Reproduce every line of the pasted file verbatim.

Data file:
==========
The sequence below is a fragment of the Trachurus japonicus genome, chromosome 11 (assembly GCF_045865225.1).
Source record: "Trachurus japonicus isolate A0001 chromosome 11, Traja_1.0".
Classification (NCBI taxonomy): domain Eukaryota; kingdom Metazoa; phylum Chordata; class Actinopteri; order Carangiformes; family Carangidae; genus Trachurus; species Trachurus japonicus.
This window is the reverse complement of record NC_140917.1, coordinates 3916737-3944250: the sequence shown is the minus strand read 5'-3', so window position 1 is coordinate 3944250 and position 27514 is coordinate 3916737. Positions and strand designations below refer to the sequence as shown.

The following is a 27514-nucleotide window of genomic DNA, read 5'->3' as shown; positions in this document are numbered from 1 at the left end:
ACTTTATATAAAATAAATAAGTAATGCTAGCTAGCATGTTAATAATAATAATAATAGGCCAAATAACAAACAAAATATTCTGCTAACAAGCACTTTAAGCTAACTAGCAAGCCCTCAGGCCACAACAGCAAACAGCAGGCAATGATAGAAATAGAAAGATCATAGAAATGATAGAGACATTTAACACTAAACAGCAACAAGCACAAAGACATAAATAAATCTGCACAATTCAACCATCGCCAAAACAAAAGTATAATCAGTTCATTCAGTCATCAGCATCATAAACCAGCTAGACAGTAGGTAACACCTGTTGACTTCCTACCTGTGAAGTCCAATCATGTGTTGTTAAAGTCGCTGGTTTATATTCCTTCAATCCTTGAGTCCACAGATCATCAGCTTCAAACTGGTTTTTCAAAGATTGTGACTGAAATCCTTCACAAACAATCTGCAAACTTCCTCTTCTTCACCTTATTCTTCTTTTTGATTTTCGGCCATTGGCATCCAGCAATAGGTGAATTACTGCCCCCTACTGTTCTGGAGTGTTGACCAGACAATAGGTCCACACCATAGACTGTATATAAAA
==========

The sequence below is a fragment of the Trachurus japonicus genome, chromosome 11 (assembly GCF_045865225.1).
Source record: "Trachurus japonicus isolate A0001 chromosome 11, Traja_1.0".
Classification (NCBI taxonomy): domain Eukaryota; kingdom Metazoa; phylum Chordata; class Actinopteri; order Carangiformes; family Carangidae; genus Trachurus; species Trachurus japonicus.
This window is the reverse complement of record NC_140917.1, coordinates 3916737-3944250: the sequence shown is the minus strand read 5'-3', so window position 1 is coordinate 3944250 and position 27514 is coordinate 3916737. Positions and strand designations below refer to the sequence as shown.

The following is a 27514-nucleotide window of genomic DNA, read 5'->3' as shown; positions in this document are numbered from 1 at the left end:
ACTTTATATAAAATAAATAAGTAATGCTAGCTAGCATGTTAATAATAATAATAATAGGCCAAATAACAAACAAAATATTCTGCTAACAAGCACTTTAAGCTAACTAGCAAGCCCTCAGGCCACAACAGCAAACAGCAGGCAATGATAGAAATAGAAAGATCATAGAAATGATAGAGACATTTAACACTAAACAGCAACAAGCACAAAGACATAAATAAATCTGCACAATTCAACCATCGCCAAAACAAAAGTATAATCAGTTCATTCAGTCATCAGCATCATAAACCAGCTAGACAGTAGGTAACACCTGTTGACTTCCTACCTGTGAAGTCCAATCATGTGTTGTTAAAGTCGCTGGTTTATATTCCTTCAATCCTTGAGTCCACAGATCATCAGCTTCAAACTGGTTTTTCAAAGATTGTGACTGAAATCCTTCACAAACAATCTGCAAACTTCCTCTTCTTCACCTTATTCTTCTTTTTGATTTTCGGCCATTGGCATCCAGCAATAGGTGAATTACTGCCCCCTACTGTTCTGGAGTGTTGACCAGACAATAGGTCCACACCATAGACTGTATATAAAA